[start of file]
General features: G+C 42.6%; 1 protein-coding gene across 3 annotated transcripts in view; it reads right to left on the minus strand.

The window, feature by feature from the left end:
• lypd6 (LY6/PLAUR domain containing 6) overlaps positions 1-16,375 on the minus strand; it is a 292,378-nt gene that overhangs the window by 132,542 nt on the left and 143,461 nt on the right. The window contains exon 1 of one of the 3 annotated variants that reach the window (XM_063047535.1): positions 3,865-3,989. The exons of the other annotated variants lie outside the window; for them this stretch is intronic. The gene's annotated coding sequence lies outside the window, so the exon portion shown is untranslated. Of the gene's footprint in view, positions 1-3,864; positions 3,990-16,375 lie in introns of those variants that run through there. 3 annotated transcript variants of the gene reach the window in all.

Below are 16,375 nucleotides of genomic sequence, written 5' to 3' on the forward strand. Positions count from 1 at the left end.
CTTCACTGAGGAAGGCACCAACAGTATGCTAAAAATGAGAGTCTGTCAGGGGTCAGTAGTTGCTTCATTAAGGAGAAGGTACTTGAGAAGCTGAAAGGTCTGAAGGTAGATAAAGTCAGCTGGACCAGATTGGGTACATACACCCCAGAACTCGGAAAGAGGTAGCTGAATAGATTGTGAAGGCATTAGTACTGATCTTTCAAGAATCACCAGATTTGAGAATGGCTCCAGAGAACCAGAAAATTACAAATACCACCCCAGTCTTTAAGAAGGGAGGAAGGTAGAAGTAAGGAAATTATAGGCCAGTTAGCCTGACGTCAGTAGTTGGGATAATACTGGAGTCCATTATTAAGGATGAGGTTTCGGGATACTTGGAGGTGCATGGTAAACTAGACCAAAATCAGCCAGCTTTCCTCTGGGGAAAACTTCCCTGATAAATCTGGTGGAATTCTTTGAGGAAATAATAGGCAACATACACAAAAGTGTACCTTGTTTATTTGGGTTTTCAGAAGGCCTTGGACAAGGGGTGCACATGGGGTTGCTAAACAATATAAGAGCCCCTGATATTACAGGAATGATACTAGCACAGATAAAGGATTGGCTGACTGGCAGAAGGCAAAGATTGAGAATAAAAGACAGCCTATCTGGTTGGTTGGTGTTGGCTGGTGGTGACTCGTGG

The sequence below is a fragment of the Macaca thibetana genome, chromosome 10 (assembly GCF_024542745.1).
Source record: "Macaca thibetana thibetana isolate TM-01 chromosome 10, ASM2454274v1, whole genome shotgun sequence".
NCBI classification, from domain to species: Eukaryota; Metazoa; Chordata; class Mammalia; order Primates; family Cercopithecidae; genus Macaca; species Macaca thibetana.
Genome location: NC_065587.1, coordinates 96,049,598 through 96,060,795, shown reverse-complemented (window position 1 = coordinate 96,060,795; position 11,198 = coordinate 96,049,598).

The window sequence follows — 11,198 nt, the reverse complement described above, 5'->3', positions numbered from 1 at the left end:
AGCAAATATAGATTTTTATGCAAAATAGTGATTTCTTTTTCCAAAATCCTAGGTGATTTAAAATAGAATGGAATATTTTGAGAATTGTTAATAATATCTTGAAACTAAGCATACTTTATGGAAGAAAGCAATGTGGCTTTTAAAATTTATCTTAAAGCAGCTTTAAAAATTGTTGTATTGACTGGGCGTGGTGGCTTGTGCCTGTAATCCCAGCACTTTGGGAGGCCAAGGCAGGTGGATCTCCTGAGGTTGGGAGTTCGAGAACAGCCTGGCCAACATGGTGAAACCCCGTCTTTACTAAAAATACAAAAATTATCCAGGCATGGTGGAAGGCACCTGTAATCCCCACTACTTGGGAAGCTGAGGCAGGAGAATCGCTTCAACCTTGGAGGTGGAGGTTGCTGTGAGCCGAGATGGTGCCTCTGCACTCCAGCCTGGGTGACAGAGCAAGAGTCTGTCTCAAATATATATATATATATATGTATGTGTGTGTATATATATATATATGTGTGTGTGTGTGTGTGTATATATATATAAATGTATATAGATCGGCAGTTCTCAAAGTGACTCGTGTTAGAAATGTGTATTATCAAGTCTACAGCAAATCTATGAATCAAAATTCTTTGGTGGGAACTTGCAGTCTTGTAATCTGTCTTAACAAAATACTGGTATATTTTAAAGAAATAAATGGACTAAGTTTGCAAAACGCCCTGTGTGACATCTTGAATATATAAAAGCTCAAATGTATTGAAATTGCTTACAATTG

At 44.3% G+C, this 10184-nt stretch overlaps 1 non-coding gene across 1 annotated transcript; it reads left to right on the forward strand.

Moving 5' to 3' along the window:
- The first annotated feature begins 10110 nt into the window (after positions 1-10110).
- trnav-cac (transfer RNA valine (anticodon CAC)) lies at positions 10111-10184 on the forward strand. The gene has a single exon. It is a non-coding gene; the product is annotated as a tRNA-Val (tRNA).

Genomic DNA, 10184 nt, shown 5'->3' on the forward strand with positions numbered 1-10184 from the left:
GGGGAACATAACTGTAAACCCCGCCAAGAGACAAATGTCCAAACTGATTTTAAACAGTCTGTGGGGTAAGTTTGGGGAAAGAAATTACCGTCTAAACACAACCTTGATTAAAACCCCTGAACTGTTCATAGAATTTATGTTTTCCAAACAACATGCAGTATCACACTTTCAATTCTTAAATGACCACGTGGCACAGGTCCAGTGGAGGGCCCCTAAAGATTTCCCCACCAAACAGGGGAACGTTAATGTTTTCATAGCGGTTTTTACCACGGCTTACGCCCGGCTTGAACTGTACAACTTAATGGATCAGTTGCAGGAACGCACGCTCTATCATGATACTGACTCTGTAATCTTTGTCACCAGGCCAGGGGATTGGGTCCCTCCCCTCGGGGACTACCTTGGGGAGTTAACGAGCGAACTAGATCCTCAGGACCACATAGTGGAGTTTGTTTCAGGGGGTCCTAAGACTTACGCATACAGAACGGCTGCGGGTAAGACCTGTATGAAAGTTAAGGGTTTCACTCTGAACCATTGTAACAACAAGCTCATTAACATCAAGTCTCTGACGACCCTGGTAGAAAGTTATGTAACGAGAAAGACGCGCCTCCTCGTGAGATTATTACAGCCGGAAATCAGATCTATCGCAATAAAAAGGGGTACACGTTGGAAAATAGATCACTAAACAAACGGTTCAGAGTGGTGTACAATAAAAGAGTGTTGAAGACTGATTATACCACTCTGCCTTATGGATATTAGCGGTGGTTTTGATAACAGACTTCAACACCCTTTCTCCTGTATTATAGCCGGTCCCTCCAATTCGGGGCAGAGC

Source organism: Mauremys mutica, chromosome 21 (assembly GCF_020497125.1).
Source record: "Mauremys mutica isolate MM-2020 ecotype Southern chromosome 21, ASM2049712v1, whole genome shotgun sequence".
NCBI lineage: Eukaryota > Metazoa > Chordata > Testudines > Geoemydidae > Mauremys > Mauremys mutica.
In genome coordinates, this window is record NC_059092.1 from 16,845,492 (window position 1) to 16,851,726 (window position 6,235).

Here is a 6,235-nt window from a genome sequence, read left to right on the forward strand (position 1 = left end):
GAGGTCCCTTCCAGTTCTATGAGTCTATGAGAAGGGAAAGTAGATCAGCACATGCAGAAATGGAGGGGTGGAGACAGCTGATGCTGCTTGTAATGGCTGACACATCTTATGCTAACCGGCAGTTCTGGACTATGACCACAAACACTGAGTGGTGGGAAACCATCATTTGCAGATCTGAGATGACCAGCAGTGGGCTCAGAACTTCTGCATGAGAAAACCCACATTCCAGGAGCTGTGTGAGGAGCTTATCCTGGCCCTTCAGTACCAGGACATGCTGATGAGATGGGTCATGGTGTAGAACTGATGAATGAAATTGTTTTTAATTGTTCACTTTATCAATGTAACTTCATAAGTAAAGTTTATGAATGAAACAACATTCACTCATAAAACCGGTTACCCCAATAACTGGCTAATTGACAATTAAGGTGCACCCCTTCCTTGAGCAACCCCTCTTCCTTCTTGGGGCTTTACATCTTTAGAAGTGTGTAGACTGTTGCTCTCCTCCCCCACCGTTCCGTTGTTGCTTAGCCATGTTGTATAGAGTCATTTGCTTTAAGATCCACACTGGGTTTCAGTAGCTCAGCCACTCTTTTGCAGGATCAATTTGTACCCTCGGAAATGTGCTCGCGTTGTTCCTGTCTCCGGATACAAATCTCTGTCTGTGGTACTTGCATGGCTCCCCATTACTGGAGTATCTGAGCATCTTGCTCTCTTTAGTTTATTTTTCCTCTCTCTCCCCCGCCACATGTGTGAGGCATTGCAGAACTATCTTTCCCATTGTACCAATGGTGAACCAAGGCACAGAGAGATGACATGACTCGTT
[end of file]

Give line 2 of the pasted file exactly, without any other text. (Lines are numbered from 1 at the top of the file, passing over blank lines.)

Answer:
The window, feature by feature from the left end: